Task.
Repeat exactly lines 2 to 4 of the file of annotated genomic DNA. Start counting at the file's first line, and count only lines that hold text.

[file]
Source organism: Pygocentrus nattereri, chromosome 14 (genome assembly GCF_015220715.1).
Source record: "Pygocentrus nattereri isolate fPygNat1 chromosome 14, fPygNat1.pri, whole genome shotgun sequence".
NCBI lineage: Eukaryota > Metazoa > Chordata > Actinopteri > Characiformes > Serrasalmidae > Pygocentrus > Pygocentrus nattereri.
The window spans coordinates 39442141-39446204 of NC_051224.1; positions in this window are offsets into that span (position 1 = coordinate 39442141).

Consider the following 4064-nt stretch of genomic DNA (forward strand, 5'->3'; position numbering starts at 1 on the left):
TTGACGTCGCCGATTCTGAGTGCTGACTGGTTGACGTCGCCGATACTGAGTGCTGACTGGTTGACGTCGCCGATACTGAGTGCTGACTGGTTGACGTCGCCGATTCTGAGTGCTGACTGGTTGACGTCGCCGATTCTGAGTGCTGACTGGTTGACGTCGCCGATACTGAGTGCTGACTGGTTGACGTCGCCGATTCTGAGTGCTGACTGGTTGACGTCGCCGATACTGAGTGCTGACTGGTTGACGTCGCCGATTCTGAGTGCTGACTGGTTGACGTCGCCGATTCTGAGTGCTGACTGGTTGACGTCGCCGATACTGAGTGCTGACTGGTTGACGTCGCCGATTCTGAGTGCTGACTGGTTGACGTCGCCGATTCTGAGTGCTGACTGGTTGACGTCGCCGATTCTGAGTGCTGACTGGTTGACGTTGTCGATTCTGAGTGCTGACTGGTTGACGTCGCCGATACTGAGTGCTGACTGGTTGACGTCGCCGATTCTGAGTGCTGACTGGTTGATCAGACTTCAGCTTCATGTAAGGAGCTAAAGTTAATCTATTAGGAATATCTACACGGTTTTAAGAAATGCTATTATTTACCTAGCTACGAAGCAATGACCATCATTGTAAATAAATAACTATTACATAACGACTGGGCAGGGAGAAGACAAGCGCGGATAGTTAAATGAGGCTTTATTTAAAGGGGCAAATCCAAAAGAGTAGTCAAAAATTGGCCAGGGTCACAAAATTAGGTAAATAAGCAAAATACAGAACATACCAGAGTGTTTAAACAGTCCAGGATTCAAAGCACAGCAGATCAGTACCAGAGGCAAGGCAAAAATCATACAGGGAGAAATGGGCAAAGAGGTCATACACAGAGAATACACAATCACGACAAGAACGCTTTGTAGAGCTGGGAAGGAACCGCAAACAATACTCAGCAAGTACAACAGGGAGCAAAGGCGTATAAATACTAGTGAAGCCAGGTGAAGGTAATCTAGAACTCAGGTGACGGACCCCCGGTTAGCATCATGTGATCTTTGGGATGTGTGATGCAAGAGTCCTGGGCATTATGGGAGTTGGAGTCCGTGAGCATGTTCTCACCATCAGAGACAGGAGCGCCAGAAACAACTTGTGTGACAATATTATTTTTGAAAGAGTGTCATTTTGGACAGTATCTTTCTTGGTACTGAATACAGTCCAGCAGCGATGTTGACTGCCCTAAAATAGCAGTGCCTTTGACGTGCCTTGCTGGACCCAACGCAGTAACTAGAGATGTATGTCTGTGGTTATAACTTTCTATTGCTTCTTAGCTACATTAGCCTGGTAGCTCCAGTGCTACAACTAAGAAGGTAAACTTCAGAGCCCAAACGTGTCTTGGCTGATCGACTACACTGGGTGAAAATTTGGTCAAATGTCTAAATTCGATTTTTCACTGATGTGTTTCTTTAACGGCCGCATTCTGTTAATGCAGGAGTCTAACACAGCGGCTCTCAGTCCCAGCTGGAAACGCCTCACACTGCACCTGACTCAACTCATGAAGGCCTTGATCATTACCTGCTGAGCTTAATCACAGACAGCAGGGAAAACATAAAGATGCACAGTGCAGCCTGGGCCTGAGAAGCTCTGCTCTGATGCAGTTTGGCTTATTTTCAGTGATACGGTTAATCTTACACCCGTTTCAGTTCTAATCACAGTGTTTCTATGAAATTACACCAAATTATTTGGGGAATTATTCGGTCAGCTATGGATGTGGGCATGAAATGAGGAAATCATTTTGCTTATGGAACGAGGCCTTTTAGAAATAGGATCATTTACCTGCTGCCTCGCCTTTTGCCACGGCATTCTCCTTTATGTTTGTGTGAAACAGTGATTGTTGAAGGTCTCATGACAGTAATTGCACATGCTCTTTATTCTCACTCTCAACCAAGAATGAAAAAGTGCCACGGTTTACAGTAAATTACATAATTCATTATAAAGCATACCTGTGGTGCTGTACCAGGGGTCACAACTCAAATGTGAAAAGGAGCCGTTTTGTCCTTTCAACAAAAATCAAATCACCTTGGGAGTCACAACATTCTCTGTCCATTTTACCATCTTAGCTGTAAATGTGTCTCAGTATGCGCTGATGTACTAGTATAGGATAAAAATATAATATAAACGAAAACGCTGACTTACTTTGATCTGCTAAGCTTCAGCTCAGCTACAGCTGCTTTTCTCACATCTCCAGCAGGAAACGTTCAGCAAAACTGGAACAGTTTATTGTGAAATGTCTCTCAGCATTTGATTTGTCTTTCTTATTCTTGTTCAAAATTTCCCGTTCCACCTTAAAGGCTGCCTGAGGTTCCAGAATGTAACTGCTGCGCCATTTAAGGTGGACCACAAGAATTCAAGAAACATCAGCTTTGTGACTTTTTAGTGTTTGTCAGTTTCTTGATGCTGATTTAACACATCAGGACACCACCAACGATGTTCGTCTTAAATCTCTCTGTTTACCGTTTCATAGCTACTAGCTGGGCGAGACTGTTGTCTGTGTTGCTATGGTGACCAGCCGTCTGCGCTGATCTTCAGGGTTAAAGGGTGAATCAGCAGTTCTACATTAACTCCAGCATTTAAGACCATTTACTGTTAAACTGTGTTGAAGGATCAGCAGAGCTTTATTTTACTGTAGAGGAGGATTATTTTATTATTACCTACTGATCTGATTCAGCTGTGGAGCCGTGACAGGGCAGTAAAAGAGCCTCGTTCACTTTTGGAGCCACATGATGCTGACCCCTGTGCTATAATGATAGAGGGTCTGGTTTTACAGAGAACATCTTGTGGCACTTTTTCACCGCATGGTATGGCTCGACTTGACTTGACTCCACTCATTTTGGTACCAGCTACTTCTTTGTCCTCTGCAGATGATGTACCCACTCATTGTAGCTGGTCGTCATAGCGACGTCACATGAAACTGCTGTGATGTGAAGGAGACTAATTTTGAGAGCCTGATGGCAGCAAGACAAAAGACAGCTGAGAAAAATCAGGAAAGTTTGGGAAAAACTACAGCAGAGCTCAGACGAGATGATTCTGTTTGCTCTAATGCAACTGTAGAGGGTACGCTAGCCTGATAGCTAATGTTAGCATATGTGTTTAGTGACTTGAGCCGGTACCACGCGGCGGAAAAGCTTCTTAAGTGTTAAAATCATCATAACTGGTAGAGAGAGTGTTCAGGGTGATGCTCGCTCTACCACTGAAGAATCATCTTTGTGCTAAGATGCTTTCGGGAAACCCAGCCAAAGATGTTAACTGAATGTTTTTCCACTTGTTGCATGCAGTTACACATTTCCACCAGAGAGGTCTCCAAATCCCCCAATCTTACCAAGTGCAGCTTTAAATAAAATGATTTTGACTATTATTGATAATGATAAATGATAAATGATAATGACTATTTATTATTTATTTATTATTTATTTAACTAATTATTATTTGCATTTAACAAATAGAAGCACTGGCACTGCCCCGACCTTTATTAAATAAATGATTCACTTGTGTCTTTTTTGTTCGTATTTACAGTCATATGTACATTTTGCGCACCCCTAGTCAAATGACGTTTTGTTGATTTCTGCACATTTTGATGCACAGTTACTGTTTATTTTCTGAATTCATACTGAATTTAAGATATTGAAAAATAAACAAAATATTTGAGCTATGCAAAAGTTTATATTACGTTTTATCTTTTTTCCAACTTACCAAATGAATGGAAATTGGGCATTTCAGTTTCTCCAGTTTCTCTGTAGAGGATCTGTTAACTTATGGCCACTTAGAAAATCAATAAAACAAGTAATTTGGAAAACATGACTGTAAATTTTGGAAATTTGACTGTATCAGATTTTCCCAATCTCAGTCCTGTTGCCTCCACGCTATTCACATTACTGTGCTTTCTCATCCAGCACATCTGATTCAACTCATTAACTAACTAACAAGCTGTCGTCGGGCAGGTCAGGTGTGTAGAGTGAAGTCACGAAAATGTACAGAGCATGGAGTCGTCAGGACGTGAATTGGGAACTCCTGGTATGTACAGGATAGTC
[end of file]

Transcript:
Source record: "Pygocentrus nattereri isolate fPygNat1 chromosome 14, fPygNat1.pri, whole genome shotgun sequence".
NCBI lineage: Eukaryota > Metazoa > Chordata > Actinopteri > Characiformes > Serrasalmidae > Pygocentrus > Pygocentrus nattereri.
The window spans coordinates 39442141-39446204 of NC_051224.1; positions in this window are offsets into that span (position 1 = coordinate 39442141).